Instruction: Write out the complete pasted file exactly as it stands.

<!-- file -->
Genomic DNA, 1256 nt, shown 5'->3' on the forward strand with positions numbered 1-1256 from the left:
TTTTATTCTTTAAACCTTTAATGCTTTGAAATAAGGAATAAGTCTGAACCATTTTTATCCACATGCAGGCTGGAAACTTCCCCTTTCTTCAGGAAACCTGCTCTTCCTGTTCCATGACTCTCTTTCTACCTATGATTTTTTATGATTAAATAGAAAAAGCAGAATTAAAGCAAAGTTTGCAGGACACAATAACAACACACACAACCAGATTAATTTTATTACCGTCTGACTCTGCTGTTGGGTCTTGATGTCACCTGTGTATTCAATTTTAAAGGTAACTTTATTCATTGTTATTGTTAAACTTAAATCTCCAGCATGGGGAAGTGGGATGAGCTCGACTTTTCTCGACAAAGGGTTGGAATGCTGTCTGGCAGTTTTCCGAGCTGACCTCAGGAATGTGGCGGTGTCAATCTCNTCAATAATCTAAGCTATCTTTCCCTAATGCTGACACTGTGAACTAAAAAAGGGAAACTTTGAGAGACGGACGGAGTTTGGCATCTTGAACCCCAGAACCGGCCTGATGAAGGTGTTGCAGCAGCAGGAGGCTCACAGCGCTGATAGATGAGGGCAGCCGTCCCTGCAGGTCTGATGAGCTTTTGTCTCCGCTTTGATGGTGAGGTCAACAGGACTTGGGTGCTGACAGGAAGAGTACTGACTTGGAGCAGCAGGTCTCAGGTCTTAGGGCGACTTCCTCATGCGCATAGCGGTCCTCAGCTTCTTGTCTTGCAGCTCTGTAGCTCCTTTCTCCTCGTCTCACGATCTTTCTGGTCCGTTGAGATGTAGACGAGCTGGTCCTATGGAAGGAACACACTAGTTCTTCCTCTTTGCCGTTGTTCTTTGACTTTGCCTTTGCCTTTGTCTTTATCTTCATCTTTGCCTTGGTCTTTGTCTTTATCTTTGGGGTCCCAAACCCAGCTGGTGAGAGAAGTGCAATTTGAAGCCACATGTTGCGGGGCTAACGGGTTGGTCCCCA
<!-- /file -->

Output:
Genomic DNA, 1256 nt, shown 5'->3' on the forward strand with positions numbered 1-1256 from the left:
TTTTATTCTTTAAACCTTTAATGCTTTGAAATAAGGAATAAGTCTGAACCATTTTTATCCACATGCAGGCTGGAAACTTCCCCTTTCTTCAGGAAACCTGCTCTTCCTGTTCCATGACTCTCTTTCTACCTATGATTTTTTATGATTAAATAGAAAAAGCAGAATTAAAGCAAAGTTTGCAGGACACAATAACAACACACACAACCAGATTAATTTTATTACCGTCTGACTCTGCTGTTGGGTCTTGATGTCACCTGTGTATTCAATTTTAAAGGTAACTTTATTCATTGTTATTGTTAAACTTAAATCTCCAGCATGGGGAAGTGGGATGAGCTCGACTTTTCTCGACAAAGGGTTGGAATGCTGTCTGGCAGTTTTCCGAGCTGACCTCAGGAATGTGGCGGTGTCAATCTCNTCAATAATCTAAGCTATCTTTCCCTAATGCTGACACTGTGAACTAAAAAAGGGAAACTTTGAGAGACGGACGGAGTTTGGCATCTTGAACCCCAGAACCGGCCTGATGAAGGTGTTGCAGCAGCAGGAGGCTCACAGCGCTGATAGATGAGGGCAGCCGTCCCTGCAGGTCTGATGAGCTTTTGTCTCCGCTTTGATGGTGAGGTCAACAGGACTTGGGTGCTGACAGGAAGAGTACTGACTTGGAGCAGCAGGTCTCAGGTCTTAGGGCGACTTCCTCATGCGCATAGCGGTCCTCAGCTTCTTGTCTTGCAGCTCTGTAGCTCCTTTCTCCTCGTCTCACGATCTTTCTGGTCCGTTGAGATGTAGACGAGCTGGTCCTATGGAAGGAACACACTAGTTCTTCCTCTTTGCCGTTGTTCTTTGACTTTGCCTTTGCCTTTGTCTTTATCTTCATCTTTGCCTTGGTCTTTGTCTTTATCTTTGGGGTCCCAAACCCAGCTGGTGAGAGAAGTGCAATTTGAAGCCACATGTTGCGGGGCTAACGGGTTGGTCCCCA